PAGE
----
What's at risk near you?
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Today (Thursday 17 October 2019) we published the Heritage at Risk Register 2019, our annual snapshot of the state of England’s most valued historic places.
The register draws attention to sites across England that are at risk of being lost. Whether neglected, decaying or threatened with inappropriate development, our Register raises awareness of the threats to vulnerable heritage. And it helps prioritise the actions needed to save these sites.
Finding solutions to these sites has taken imagination, perseverance and expertise. Countless individuals and organisations will have worked together on their rescue. Along with volunteers, local authorities, charities, owners and developers, we also played our part.
Historic England offers advice and funding to the most vulnerable cases.
From the late 18th century, Kelham Island was a thriving industrial area with factories producing steel and cutlery for a world market. Industry declined in the 1980s and much of the area became derelict. Now, after years of hard work many historic buildings have been repaired and brought back into use. Today, the area is a vibrant site where characterful historic buildings sit comfortably alongside innovative new homes, offices and cafes.
Originally built in 1817 for the woollen merchant James Brown, this was bought by the Sikh community in 2006 to be used as a Gurdwara (place of worship). A grant from the National Lottery Heritage Fund in 2012 meant the roof could be repaired and more recent funding has seen historic outbuildings brought back into use as a space to teach local children to learn to play traditional Sikh instruments.
This is a particularly complete Norman church, rebuilt after the earlier church was destroyed by fire. Keen eyed visitors can still spot pink stones, stained by the fire. Also rescued this year is the Church of St Andrew in Middleton, which has origins dating back over 1,000 years. The church boasts a fascinating collection of Viking crosses. Both churches have received funding from the National Lottery Heritage Fund.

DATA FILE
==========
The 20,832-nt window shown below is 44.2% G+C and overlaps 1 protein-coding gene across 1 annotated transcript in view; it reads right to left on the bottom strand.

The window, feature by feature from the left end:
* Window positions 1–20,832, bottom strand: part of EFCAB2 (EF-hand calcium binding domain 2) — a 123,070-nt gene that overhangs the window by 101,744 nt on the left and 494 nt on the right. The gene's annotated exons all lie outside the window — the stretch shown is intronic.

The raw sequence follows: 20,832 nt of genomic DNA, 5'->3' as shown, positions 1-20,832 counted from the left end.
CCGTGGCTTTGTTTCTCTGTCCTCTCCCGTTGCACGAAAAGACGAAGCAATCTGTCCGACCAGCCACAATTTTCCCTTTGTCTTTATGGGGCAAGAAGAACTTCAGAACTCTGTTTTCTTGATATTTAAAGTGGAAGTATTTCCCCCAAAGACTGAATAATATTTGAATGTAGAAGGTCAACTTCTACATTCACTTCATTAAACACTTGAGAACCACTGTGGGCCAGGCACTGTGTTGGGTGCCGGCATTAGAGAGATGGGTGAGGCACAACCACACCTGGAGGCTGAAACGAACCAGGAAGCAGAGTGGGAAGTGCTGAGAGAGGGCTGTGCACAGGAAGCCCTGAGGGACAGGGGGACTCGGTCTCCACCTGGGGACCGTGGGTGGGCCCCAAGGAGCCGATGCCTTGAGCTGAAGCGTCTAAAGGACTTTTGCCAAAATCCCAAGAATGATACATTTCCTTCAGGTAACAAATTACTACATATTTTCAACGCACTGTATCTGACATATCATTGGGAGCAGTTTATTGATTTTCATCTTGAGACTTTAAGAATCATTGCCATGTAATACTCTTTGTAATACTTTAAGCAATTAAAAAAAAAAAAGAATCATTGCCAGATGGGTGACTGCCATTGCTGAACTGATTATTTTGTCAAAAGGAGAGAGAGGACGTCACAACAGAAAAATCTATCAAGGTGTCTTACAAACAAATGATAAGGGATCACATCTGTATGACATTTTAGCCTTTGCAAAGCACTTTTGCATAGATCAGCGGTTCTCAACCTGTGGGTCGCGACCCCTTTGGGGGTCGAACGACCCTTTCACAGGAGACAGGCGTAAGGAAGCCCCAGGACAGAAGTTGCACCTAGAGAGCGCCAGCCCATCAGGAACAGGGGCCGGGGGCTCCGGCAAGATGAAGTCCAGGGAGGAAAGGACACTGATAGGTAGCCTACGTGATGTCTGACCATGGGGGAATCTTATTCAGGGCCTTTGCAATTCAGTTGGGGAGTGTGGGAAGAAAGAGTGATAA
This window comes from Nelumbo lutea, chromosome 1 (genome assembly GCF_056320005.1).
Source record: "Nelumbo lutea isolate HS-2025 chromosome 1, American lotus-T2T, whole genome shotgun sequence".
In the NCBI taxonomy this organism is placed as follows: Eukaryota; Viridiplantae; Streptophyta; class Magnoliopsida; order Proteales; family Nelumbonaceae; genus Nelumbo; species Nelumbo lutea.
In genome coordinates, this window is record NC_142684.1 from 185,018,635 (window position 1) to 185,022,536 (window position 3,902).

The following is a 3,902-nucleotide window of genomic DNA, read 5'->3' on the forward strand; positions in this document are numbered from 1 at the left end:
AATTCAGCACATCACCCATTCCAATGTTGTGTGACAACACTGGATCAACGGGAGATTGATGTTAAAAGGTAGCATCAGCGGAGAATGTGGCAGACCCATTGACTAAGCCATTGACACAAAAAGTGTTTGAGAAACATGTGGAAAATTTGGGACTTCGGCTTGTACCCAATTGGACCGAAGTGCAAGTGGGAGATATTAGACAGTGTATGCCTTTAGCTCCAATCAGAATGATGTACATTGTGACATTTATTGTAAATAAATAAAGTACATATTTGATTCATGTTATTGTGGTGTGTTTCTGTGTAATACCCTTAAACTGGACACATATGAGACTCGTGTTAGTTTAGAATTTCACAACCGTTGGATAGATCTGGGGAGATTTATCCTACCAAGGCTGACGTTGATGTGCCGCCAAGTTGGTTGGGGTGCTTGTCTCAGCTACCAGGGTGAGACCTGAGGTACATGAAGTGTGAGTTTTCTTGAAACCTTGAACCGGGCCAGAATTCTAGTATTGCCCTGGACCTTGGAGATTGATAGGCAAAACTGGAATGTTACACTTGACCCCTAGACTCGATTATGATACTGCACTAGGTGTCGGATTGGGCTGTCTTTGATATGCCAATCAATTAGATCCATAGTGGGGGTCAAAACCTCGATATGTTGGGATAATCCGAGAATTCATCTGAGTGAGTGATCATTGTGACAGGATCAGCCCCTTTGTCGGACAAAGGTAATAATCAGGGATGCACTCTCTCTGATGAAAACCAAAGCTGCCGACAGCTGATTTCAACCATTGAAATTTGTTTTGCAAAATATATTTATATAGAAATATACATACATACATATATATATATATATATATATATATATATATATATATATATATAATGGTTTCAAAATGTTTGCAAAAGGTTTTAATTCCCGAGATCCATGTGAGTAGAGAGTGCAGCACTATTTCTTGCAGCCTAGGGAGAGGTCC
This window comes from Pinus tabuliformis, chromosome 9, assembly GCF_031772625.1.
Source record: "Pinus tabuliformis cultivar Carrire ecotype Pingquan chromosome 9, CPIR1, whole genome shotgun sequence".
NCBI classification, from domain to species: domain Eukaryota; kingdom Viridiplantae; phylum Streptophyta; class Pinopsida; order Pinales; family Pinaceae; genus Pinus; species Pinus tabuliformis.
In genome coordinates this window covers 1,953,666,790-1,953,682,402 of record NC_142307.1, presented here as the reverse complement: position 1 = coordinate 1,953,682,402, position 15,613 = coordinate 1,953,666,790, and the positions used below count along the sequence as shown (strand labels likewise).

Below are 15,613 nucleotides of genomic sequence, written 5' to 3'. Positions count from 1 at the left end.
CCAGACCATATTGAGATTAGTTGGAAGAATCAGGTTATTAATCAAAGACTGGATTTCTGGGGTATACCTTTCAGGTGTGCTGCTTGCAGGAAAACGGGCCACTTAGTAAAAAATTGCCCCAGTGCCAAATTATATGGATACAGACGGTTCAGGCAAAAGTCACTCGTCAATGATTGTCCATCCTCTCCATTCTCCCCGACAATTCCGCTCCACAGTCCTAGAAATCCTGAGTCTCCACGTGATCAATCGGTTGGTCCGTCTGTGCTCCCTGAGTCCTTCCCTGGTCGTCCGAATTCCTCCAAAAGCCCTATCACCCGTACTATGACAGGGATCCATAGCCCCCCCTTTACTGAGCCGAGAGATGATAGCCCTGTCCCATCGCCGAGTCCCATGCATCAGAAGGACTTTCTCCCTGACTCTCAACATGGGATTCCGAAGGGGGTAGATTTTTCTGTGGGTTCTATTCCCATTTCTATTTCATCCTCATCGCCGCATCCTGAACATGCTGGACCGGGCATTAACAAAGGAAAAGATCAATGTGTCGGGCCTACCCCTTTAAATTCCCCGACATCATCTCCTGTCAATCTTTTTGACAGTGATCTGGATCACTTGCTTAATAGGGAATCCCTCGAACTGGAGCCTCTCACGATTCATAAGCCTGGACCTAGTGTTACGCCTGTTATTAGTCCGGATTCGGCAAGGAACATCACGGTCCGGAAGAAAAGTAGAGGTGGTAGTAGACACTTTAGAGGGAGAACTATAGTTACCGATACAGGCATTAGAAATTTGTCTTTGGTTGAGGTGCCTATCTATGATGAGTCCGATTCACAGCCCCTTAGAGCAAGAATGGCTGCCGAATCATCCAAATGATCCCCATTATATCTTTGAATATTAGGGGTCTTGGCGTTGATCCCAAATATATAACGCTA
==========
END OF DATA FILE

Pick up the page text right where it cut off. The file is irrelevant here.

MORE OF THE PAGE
This area was the first to be developed beyond Leeds' medieval boundaries in the 1600s. Buildings from each century remain today, including the fine Victorian Grand Theatre, home to the national opera company Opera North. But heavy traffic and empty shops have left it looking down at heel. The Grand Quarter has recently been chosen as a High Street Heritage Action Zone where Historic England funding will help revive and improve the area’s special character.
Built in 1714, this is a large barn with a remarkable ornamental roof structure made from carefully shaped timbers that also include carved witches marks such as ‘daisy-wheels’. The barn, with a cutting-edge design for its time, includes integrated housing for cows which allowed more cattle to be kept over the winter, increasing herd sizes and prosperity. The roof needs repairs, as does some stonework, to keep this hidden gem weathertight.
Bowl barrows are graves and were made between 4,400 and 3,500 years ago, between the so-called Late Neolithic and the Late Bronze Ages. The site got its name from local folklore, which describes Robin Hood and Little John using the barrows to play. A team of nearly 50 volunteers work hard in the North York Moors National Park to monitor the archaeological sites: this one was identified as having a bracken problem.
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